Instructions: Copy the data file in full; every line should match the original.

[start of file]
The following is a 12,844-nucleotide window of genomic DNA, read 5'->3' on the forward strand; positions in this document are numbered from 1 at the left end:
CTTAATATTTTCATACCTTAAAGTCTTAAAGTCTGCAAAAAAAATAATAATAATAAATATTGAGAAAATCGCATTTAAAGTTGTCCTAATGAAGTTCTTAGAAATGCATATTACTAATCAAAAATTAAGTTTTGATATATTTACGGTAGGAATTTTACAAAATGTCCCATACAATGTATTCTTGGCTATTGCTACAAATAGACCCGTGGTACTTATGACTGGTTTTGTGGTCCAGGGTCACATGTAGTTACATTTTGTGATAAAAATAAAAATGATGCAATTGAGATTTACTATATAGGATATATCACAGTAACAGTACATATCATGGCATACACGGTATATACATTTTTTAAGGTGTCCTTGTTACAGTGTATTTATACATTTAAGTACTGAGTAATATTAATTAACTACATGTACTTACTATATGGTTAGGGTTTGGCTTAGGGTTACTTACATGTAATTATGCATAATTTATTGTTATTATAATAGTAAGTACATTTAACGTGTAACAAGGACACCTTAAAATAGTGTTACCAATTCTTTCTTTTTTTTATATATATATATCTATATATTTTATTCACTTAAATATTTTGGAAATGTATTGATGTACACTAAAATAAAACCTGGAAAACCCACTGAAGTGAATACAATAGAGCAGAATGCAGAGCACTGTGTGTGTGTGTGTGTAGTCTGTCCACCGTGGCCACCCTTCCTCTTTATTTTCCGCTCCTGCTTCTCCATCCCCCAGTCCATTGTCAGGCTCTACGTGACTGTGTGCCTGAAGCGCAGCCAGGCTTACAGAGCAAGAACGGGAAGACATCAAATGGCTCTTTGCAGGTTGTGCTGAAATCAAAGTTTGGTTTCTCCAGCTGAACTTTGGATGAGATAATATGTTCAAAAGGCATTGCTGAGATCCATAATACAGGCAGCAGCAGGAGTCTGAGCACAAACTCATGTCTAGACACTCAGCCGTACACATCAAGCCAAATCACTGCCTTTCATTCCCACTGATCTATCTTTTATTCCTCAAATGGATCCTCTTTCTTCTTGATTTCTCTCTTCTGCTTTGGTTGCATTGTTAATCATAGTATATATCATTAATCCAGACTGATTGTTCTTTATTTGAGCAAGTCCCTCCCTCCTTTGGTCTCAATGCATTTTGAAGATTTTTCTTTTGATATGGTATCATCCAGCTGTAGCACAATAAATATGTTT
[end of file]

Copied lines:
The following is a 12,844-nucleotide window of genomic DNA, read 5'->3' on the forward strand; positions in this document are numbered from 1 at the left end:
CTTAATATTTTCATACCTTAAAGTCTTAAAGTCTGCAAAAAAAATAATAATAATAAATATTGAGAAAATCGCATTTAAAGTTGTCCTAATGAAGTTCTTAGAAATGCATATTACTAATCAAAAATTAAGTTTTGATATATTTACGGTAGGAATTTTACAAAATGTCCCATACAATGTATTCTTGGCTATTGCTACAAATAGACCCGTGGTACTTATGACTGGTTTTGTGGTCCAGGGTCACATGTAGTTACATTTTGTGATAAAAATAAAAATGATGCAATTGAGATTTACTATATAGGATATATCACAGTAACAGTACATATCATGGCATACACGGTATATACATTTTTTAAGGTGTCCTTGTTACAGTGTATTTATACATTTAAGTACTGAGTAATATTAATTAACTACATGTACTTACTATATGGTTAGGGTTTGGCTTAGGGTTACTTACATGTAATTATGCATAATTTATTGTTATTATAATAGTAAGTACATTTAACGTGTAACAAGGACACCTTAAAATAGTGTTACCAATTCTTTCTTTTTTTTATATATATATATCTATATATTTTATTCACTTAAATATTTTGGAAATGTATTGATGTACACTAAAATAAAACCTGGAAAACCCACTGAAGTGAATACAATAGAGCAGAATGCAGAGCACTGTGTGTGTGTGTGTGTAGTCTGTCCACCGTGGCCACCCTTCCTCTTTATTTTCCGCTCCTGCTTCTCCATCCCCCAGTCCATTGTCAGGCTCTACGTGACTGTGTGCCTGAAGCGCAGCCAGGCTTACAGAGCAAGAACGGGAAGACATCAAATGGCTCTTTGCAGGTTGTGCTGAAATCAAAGTTTGGTTTCTCCAGCTGAACTTTGGATGAGATAATATGTTCAAAAGGCATTGCTGAGATCCATAATACAGGCAGCAGCAGGAGTCTGAGCACAAACTCATGTCTAGACACTCAGCCGTACACATCAAGCCAAATCACTGCCTTTCATTCCCACTGATCTATCTTTTATTCCTCAAATGGATCCTCTTTCTTCTTGATTTCTCTCTTCTGCTTTGGTTGCATTGTTAATCATAGTATATATCATTAATCCAGACTGATTGTTCTTTATTTGAGCAAGTCCCTCCCTCCTTTGGTCTCAATGCATTTTGAAGATTTTTCTTTTGATATGGTATCATCCAGCTGTAGCACAATAAATATGTTT